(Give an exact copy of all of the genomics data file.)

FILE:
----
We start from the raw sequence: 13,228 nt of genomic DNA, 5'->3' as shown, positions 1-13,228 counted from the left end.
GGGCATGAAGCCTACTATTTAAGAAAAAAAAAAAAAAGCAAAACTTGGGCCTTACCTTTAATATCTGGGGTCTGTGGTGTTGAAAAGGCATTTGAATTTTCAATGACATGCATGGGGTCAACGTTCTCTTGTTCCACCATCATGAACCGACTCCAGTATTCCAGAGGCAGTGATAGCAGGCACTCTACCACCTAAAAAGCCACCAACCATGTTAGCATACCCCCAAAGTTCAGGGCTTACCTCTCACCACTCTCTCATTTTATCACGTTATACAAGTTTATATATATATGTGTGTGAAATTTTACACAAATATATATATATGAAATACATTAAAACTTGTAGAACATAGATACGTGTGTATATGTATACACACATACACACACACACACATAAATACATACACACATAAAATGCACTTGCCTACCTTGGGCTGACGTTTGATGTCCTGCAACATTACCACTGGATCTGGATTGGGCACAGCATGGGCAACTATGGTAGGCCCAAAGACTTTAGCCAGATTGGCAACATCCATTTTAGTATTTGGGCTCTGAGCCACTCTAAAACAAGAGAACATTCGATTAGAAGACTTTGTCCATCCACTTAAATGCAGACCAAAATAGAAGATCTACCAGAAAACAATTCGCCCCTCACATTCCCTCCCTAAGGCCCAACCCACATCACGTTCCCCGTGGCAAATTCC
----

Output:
We start from the raw sequence: 13,228 nt of genomic DNA, 5'->3' as shown, positions 1-13,228 counted from the left end.
GGGCATGAAGCCTACTATTTAAGAAAAAAAAAAAAAAGCAAAACTTGGGCCTTACCTTTAATATCTGGGGTCTGTGGTGTTGAAAAGGCATTTGAATTTTCAATGACATGCATGGGGTCAACGTTCTCTTGTTCCACCATCATGAACCGACTCCAGTATTCCAGAGGCAGTGATAGCAGGCACTCTACCACCTAAAAAGCCACCAACCATGTTAGCATACCCCCAAAGTTCAGGGCTTACCTCTCACCACTCTCTCATTTTATCACGTTATACAAGTTTATATATATATGTGTGTGAAATTTTACACAAATATATATATATGAAATACATTAAAACTTGTAGAACATAGATACGTGTGTATATGTATACACACATACACACACACACACATAAATACATACACACATAAAATGCACTTGCCTACCTTGGGCTGACGTTTGATGTCCTGCAACATTACCACTGGATCTGGATTGGGCACAGCATGGGCAACTATGGTAGGCCCAAAGACTTTAGCCAGATTGGCAACATCCATTTTAGTATTTGGGCTCTGAGCCACTCTAAAACAAGAGAACATTCGATTAGAAGACTTTGTCCATCCACTTAAATGCAGACCAAAATAGAAGATCTACCAGAAAACAATTCGCCCCTCACATTCCCTCCCTAAGGCCCAACCCACATCACGTTCCCCGTGGCAAATTCC